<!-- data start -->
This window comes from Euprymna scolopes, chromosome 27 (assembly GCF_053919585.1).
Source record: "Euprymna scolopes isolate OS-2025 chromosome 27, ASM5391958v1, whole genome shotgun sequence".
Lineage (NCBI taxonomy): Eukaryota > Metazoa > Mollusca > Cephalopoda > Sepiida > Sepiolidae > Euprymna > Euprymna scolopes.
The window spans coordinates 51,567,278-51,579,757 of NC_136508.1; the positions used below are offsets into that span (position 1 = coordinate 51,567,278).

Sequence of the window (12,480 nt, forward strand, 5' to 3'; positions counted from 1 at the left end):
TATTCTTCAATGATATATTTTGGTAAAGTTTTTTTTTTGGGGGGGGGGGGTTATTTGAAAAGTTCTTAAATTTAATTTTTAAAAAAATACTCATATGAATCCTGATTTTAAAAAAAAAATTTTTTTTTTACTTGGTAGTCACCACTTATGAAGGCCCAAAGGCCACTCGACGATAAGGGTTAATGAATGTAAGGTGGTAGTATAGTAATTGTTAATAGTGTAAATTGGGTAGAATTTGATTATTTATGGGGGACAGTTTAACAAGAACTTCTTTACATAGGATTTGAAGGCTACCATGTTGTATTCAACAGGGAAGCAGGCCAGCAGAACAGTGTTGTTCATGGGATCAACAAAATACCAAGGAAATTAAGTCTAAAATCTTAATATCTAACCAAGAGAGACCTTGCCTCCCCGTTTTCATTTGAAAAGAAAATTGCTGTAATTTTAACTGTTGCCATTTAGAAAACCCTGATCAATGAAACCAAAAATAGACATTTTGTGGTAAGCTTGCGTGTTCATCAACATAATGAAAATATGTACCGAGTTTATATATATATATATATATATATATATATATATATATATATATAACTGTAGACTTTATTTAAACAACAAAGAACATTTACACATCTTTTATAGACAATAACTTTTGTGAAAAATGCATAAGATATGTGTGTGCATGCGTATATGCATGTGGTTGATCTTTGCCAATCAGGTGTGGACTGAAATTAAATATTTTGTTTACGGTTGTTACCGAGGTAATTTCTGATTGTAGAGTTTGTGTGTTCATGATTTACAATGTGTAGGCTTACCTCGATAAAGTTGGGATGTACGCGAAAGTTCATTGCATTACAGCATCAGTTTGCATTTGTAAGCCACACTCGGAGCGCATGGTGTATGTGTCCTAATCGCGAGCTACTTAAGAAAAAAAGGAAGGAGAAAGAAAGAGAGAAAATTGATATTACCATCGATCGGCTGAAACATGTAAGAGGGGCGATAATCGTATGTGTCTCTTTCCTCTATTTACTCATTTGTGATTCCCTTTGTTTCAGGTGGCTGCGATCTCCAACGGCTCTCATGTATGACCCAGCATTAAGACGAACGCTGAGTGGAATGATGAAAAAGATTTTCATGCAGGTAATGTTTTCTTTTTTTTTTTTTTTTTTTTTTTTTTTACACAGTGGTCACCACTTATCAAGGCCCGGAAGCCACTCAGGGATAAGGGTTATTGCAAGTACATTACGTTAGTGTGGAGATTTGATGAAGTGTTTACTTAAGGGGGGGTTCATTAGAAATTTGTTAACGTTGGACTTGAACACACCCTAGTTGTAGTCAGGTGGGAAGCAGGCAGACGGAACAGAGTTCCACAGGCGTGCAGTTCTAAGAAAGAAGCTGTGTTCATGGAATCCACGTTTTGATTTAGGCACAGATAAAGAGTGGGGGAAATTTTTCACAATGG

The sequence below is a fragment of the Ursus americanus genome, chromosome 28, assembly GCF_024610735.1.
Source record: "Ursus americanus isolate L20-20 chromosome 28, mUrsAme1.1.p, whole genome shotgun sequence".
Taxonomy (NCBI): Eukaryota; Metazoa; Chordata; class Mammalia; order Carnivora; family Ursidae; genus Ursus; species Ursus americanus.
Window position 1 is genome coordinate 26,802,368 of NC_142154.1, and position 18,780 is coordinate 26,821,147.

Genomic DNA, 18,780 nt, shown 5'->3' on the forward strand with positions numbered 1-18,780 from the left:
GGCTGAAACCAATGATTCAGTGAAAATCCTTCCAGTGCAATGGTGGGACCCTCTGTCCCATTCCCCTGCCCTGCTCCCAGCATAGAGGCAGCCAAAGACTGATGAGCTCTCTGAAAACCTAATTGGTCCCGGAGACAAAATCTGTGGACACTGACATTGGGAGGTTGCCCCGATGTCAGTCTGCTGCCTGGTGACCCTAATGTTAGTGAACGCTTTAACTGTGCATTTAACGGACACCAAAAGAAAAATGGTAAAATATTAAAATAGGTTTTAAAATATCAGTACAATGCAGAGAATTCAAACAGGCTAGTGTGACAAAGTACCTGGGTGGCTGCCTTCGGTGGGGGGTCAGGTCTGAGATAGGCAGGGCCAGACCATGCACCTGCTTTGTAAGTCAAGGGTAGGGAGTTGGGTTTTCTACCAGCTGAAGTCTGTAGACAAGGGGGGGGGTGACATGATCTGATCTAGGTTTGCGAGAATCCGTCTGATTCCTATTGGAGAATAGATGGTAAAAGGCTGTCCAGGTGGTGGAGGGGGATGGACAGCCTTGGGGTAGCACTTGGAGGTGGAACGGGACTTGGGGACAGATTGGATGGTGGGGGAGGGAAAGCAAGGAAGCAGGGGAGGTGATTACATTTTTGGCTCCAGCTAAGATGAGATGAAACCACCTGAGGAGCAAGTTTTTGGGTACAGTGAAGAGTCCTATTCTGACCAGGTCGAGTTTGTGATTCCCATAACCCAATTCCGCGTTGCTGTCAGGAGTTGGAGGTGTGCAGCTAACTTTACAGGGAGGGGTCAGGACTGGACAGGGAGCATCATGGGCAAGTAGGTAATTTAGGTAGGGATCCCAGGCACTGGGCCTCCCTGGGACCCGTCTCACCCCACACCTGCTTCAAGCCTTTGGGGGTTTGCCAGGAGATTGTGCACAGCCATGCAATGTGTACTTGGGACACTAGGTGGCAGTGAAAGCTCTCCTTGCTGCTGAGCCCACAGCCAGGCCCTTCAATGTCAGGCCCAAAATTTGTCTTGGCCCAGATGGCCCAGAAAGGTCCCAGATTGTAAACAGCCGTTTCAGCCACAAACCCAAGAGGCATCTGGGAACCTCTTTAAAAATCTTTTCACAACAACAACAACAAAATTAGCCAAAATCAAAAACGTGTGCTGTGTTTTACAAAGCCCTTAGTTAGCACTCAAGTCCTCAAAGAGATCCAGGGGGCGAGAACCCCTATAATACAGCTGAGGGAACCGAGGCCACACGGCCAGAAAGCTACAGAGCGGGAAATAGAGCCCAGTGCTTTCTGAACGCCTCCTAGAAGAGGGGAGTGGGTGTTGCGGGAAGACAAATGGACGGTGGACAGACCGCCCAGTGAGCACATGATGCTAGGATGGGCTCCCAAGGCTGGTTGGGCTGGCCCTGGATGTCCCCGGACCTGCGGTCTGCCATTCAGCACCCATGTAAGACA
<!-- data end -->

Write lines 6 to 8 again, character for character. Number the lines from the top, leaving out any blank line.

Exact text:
TATTCTTCAATGATATATTTTGGTAAAGTTTTTTTTTTGGGGGGGGGGGGTTATTTGAAAAGTTCTTAAATTTAATTTTTAAAAAAATACTCATATGAATCCTGATTTTAAAAAAAAAATTTTTTTTTTACTTGGTAGTCACCACTTATGAAGGCCCAAAGGCCACTCGACGATAAGGGTTAATGAATGTAAGGTGGTAGTATAGTAATTGTTAATAGTGTAAATTGGGTAGAATTTGATTATTTATGGGGGACAGTTTAACAAGAACTTCTTTACATAGGATTTGAAGGCTACCATGTTGTATTCAACAGGGAAGCAGGCCAGCAGAACAGTGTTGTTCATGGGATCAACAAAATACCAAGGAAATTAAGTCTAAAATCTTAATATCTAACCAAGAGAGACCTTGCCTCCCCGTTTTCATTTGAAAAGAAAATTGCTGTAATTTTAACTGTTGCCATTTAGAAAACCCTGATCAATGAAACCAAAAATAGACATTTTGTGGTAAGCTTGCGTGTTCATCAACATAATGAAAATATGTACCGAGTTTATATATATATATATATATATATATATATATATATATATATATAACTGTAGACTTTATTTAAACAACAAAGAACATTTACACATCTTTTATAGACAATAACTTTTGTGAAAAATGCATAAGATATGTGTGTGCATGCGTATATGCATGTGGTTGATCTTTGCCAATCAGGTGTGGACTGAAATTAAATATTTTGTTTACGGTTGTTACCGAGGTAATTTCTGATTGTAGAGTTTGTGTGTTCATGATTTACAATGTGTAGGCTTACCTCGATAAAGTTGGGATGTACGCGAAAGTTCATTGCATTACAGCATCAGTTTGCATTTGTAAGCCACACTCGGAGCGCATGGTGTATGTGTCCTAATCGCGAGCTACTTAAGAAAAAAAGGAAGGAGAAAGAAAGAGAGAAAATTGATATTACCATCGATCGGCTGAAACATGTAAGAGGGGCGATAATCGTATGTGTCTCTTTCCTCTATTTACTCATTTGTGATTCCCTTTGTTTCAGGTGGCTGCGATCTCCAACGGCTCTCATGTATGACCCAGCATTAAGACGAACGCTGAGTGGAATGATGAAAAAGATTTTCATGCAGGTAATGTTTTCTTTTTTTTTTTTTTTTTTTTTTTTTTTACACAGTGGTCACCACTTATCAAGGCCCGGAAGCCACTCAGGGATAAGGGTTATTGCAAGTACATTACGTTAGTGTGGAGATTTGATGAAGTGTTTACTTAAGGGGGGGTTCATTAGAAATTTGTTAACGTTGGACTTGAACACACCCTAGTTGTAGTCAGGTGGGAAGCAGGCAGACGGAACAGAGTTCCACAGGCGTGCAGTTCTAAGAAAGAAGCTGTGTTCATGGAATCCACGTTTTGATTTAGGCACAGATAAAGAGTGGGGGAAATTTTTCACAATGG

The sequence below is a fragment of the Ursus americanus genome, chromosome 28, assembly GCF_024610735.1.
Source record: "Ursus americanus isolate L20-20 chromosome 28, mUrsAme1.1.p, whole genome shotgun sequence".